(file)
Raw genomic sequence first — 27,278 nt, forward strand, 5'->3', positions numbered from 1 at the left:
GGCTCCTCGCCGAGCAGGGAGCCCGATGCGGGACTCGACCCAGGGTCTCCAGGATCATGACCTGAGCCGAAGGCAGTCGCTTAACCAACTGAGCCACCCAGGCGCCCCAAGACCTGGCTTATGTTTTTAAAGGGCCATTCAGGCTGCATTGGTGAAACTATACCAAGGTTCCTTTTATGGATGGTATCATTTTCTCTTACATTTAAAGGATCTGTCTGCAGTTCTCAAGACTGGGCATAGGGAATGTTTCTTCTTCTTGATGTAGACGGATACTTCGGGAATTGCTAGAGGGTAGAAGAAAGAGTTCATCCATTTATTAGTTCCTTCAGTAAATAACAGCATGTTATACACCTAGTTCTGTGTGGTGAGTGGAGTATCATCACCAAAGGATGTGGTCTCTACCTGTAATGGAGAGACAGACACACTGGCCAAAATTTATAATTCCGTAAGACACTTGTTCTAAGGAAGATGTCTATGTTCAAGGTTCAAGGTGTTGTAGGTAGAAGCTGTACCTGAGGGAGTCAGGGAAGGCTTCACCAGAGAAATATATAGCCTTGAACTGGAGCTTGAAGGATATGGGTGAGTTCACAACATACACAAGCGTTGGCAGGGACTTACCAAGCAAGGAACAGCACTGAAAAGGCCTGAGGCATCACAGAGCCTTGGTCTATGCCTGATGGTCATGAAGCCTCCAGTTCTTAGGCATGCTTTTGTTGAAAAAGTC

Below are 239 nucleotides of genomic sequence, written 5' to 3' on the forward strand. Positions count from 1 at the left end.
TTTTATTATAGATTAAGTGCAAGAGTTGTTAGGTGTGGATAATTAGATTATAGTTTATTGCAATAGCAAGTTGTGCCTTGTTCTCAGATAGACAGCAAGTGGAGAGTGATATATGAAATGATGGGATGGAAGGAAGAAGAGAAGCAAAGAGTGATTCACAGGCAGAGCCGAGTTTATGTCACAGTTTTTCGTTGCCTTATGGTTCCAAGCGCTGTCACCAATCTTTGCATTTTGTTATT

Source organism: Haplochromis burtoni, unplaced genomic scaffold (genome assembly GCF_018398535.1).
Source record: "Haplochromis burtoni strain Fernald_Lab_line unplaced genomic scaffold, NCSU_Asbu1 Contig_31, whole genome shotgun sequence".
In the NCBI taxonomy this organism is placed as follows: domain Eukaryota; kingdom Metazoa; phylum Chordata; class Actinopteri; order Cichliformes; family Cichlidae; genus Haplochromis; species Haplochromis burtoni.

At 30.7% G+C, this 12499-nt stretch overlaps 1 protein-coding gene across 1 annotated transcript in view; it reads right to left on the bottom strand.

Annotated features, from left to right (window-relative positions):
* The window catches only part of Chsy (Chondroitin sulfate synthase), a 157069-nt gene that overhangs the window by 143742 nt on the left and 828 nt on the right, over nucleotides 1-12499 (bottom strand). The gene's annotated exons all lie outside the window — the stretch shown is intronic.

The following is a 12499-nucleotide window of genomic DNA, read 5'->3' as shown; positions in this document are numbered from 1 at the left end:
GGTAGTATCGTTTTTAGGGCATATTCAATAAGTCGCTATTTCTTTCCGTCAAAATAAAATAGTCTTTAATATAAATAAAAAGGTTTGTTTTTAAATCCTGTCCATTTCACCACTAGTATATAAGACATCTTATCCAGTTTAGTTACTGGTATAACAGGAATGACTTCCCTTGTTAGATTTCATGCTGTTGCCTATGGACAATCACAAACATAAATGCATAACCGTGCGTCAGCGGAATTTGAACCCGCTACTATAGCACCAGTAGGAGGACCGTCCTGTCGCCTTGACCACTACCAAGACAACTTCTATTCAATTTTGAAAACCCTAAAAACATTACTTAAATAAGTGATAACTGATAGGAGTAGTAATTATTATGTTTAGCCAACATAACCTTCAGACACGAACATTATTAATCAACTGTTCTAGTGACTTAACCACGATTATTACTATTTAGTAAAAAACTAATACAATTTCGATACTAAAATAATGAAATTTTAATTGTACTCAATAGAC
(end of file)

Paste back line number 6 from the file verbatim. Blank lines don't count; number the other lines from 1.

Source record: "Haplochromis burtoni strain Fernald_Lab_line unplaced genomic scaffold, NCSU_Asbu1 Contig_31, whole genome shotgun sequence".